On a sunny Wednesday in March, a funeral procession snaked through the rural town of Riverview with sheriff's deputies clearing the way for 15 or so cars headed toward the cemetery.
Mark Ober was behind the hearse in his old Chevy Blazer, thinking whatever you think when you've lost your last living parent, things you can't begin to know until it happens to you, even if you're a grown-up with kids, responsibilities and a big important job like being the state attorney of Hillsborough County.
Ober's mother had saved news articles about him, sat in courtrooms during trials when he was a defense lawyer. Once, she scolded him after the serial killer he was defending asked who the nice lady was and Ober told him.
He had just given her eulogy at the funeral home. He even got the crowd laughing. Maridale Ober — Dale, to people who knew her, Queen Mum to her kids — would have liked that.
Ober told stories and read out loud some of the notes she left around his house after she got sick and came to stay with him, when Lou Gehrig's disease began to steal her voice and silence the British accent she never fully lost, even after decades in America.
Fear Factor, said a note she posted on his refrigerator, which tended to contain large amounts of mackerel or mullet.
And: I put your bed pillows outside to air out. If you're lucky someone will steal them.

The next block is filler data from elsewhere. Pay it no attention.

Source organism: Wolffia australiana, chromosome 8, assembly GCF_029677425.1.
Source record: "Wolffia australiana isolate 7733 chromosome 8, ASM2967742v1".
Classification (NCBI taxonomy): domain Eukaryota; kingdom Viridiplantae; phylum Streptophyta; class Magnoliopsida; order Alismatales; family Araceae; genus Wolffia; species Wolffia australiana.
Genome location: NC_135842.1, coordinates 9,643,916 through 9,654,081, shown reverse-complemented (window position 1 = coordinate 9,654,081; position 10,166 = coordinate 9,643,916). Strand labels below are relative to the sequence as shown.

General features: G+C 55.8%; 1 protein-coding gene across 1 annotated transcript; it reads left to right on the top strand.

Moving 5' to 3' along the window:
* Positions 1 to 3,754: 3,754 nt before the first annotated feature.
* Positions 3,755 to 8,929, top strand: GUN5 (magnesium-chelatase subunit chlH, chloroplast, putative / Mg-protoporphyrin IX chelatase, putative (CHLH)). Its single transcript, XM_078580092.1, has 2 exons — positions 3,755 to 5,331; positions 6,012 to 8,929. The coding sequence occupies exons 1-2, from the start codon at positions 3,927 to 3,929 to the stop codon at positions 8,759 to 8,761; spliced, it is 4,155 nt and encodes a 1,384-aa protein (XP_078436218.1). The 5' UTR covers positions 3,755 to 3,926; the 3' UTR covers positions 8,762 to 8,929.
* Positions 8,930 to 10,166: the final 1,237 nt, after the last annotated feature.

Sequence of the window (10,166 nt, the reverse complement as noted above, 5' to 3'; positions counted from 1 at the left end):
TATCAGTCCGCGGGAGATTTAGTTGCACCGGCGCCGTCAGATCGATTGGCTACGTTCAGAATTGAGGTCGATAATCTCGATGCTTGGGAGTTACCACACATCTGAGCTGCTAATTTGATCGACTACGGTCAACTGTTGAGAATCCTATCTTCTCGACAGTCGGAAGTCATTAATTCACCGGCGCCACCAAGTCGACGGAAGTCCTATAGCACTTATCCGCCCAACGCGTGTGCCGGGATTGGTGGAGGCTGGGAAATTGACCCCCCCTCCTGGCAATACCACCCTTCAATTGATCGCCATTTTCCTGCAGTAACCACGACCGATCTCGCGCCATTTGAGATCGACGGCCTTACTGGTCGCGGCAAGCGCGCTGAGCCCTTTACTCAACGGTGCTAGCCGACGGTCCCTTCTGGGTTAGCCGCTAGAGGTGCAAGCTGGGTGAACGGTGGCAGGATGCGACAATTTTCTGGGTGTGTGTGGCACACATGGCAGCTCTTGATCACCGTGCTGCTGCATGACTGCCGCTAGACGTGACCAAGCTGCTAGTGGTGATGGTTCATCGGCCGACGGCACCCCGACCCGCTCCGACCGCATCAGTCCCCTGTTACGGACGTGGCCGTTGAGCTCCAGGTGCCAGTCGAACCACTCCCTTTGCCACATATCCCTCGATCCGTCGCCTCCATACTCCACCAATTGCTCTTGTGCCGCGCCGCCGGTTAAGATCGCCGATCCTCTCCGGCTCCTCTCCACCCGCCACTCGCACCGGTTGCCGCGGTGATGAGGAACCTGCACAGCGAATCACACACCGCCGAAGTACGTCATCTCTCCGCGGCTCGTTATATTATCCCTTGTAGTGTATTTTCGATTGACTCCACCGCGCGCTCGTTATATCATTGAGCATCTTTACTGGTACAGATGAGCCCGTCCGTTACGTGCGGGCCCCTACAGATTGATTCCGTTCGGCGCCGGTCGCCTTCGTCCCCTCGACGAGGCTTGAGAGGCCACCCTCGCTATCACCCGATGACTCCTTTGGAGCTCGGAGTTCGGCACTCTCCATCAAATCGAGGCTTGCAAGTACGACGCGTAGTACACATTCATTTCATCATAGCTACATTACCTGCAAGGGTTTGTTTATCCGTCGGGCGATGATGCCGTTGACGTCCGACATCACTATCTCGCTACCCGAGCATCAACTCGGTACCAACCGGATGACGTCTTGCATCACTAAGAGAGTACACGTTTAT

And, when she discovered a fishhook where a fishhook shouldn't be: Look what I found in the washing machine. This would feel good in your britches.
There was a decidedly Oberesque sense of humor there. Early on, a speech pathologist came to interview her and went down a list of required questions. Among them: had Mrs. Ober ever been abused?
Yes, she said.
My son, she said. And then the punch line: "He makes me wash his underwear."
As the funeral procession moved along, Ober saw a guy who had just walked to the end of his driveway, maybe to check the day's mail. He wore shorts and a tank top. He looked at the cars, and then he did something sort of amazing.
The man took off his baseball cap, held it over his heart and bowed his head. He stood there like that as the procession passed.
Later, Ober thought how as the cars got closer to the city, other drivers got less courteous, more impatient, less willing to slow down and yield because of somebody's funeral. But back in Riverview, a stranger had bowed his head.
It stayed with Ober. Turned out his sister had seen it, too, and his friend Sam. It stayed with all of them.
The day he went back to pay the funeral home, Ober stopped at the house where he had seen the man. Another guy answered the door. "Oh, you're the public defender," he said when Ober introduced himself. Eventually, the man with the baseball cap came out.
They shook hands. Ober asked if he'd been in the military, if that was why he was so respectful, but no.
The man was in his 40s, a tradesman. They didn't talk long. Ober told him about his mother and about how much the moment meant to him and his family.
"I said, 'You could have just gone back in the house,' " Ober said. "He said, 'It's just a matter of common courtesy.' "